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ADINKRA SYMBOLS

   

ADINKRAHENE

"chief of adinkra symbols" greatness, charisma, leadership
 

AKOBEN

"war horn" vigilance, wariness
 

AKOKONAN

"the leg of a hen" mercy, nurturing
 

AKOMA

"the heart" patience & tolerance
 

AKOMA NTOSO

"linked hearts" understanding, agreement
 

ASASE YE DURU

"the Earth has weight" divinity of Mother Earth
 

BESE SAKA

"sack of cola nuts" affluence, abundance, unity
 

BI NKA BI

"no one should bite the other" peace, harmony
 

BOA ME NA
ME MMOA WO

"help me and let me help you" cooperation, interdependence
 

DAME-DAME

name of a board game intelligence, ingenuity
 

DENKYEM

"crocodile" adaptability
 

DUAFE

"wooden comb" beauty, hygiene, feminine qualities

 

DWENNIMMEN

"ram's horns" humility and strength
 

EBAN

"fence" love, safety, security
 

EPA

"handcuffs" law, justice, slavery
 

ESE NE TEKREMA

"the teeth and the tongue" friendship, interdependence
 

FIHANKRA

"house/compound" security, safety

 

FOFO

"a yellow-flowered plant" jealousy, envy
 

FUNTUNFUNEFU
DENKYEMFUNEFU

"siamese crocodiles" democracy, unity in diversity
 

GYE NYAME

"except for God" supremacy of God
 

HWEMUDUA

"measuring stick" examination, quality control
 

HYE WONHYE

"that which cannot be burnt" imperishability, endurance
keta pa  

KETE PA

"good bed" good marriage
kintinkantan  

KINTINKANTAN

"puffed up extravagance" arrogance, extravagance
mate masie  

MATE MASIE

"what I hear, I keep" wisdom, knowledge, prudence
me ware wo  

ME WARE WO

"I shall marry you" commitment, perseverance
 

MMUSUYIDEE

"that which removes ill luck" good fortune, sanctity
 

MPATAPO

"knot of reconciliation" peacemaking, reconciliation
 

NKONSONKONSON

"chain links" unity, human relations
 

NKYIMU

the crossed divisions made on adinkra cloth before printing skillfulness, precision
 

NKYINKYIM

"twistings" initiative, dynamism, versatility
 

NSAA

type of hand-woven cloth excellence, genuineness, authenticity
 

NSOROMMA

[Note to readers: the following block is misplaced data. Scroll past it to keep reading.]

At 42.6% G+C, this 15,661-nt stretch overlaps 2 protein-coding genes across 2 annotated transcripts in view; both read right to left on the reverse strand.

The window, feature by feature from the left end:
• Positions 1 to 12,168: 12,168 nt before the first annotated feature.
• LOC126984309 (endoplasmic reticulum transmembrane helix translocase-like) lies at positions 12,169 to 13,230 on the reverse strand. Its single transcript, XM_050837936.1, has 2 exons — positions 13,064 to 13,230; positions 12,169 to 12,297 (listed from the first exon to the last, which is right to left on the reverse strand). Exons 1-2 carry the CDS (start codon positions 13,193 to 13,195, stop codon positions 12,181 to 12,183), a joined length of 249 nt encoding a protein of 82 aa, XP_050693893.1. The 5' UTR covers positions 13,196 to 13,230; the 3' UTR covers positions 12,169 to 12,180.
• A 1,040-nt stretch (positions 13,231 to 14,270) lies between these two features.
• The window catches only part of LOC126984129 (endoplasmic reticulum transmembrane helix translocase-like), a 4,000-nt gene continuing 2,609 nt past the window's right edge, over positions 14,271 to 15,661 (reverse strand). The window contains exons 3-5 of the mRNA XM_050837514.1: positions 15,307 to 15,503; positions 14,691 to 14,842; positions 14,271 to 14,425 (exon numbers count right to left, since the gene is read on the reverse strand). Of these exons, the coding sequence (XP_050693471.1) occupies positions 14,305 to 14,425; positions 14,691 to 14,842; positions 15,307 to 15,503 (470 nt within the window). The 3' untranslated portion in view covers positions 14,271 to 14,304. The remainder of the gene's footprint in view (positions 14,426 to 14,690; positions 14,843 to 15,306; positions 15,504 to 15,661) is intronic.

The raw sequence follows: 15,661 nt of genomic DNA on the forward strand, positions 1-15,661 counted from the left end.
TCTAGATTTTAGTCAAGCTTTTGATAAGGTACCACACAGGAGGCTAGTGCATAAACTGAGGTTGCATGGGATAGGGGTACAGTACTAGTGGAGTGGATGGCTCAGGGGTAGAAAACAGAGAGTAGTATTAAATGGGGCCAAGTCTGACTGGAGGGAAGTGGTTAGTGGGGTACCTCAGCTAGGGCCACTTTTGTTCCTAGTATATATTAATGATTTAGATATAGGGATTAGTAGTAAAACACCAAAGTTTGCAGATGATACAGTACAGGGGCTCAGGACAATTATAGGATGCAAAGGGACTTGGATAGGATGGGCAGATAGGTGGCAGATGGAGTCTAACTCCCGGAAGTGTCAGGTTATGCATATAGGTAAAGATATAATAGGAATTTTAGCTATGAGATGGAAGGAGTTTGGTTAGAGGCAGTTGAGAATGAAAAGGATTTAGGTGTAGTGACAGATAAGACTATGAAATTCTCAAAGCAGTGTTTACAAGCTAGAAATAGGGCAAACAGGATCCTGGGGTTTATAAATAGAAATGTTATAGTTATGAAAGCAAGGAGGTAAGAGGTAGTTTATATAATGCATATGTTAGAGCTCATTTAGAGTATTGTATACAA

"child of the heavens" guardianship
 

NYAME BIRIBI
WO SORO

"God is in the heavens" hope
 

NYAME NNWU
NA MAWU

"God never dies, therefore I cannot die" life after death
 

NYAME NTI

"by God's grace" faith & trust in God
 

NYANSAPO

"wisdom knot" wisdom, ingenuity, intelligence and patience
 

ODO NNYEW
FIE KWAN

"love never loses its way home" power of love
 

OSRAM NE NSOROMMA

"the moon and the star" love, faithfulness, harmony
 

OWO FORO ADOBE

"snake climbing the raffia tree" steadfastness, prudence, diligence
 

OWUO ATWEDEE

"the ladder of death" mortality
 

SANKOFA

"return and get it" learn from the past
 

SANKOFA

(alternate version)  
 

SESA WORUBAN

"I change or transform my life" transformation
 

TAMFO BEBRE

"the enemy will stew in his own juice" jealousy
 

WO NSA DA MU A

"if your hands are in the dish" democracy, pluralism

 

Adinkra symbols were developed by the Ashante people of West Africa and can be traced back to the 17th century.  They are part of a rich tradition.

The word "adinkra" means goodbye because originally clothes adorned with Adinkra symbols were only worn during ceremonies to honor the dead.  The symbols worn on the mourner's clothing expressed the qualities attributed to the deceased.  

The Ashante people living in the modern African countries of Ghana and the Ivory Coast, stamp Adinkra symbols on cloth.  The symbols are created by cutting a stamp out of the thick skin of a calabash gourd. The stamp is dipped in dye, made from tree bark, and then repeatedly pressed onto cloth to create patterns.  Each of the stylized patterns has a name and meaning based on a proverb or historical legend.  The shapes of humans, animals, plants, and objects inspired the geometric forms of the symbols.   The number of symbols continue to grow.

Today Adinkra cloth is widely worn at social occasions in Ghana and the symbols are used to decorate objects.  In modern times, they are used worldwide for every-day wear, bridal, formal and special occasions.

Adinkra cloth provides a remarkable display of the values of the Ashante people, developed over many generations. The tradition continues to flourish in Ghana, today.


General Information: feedback@tk-designs.com.
Copyright 2006 TeKay Designs Inc. All rights reserved.


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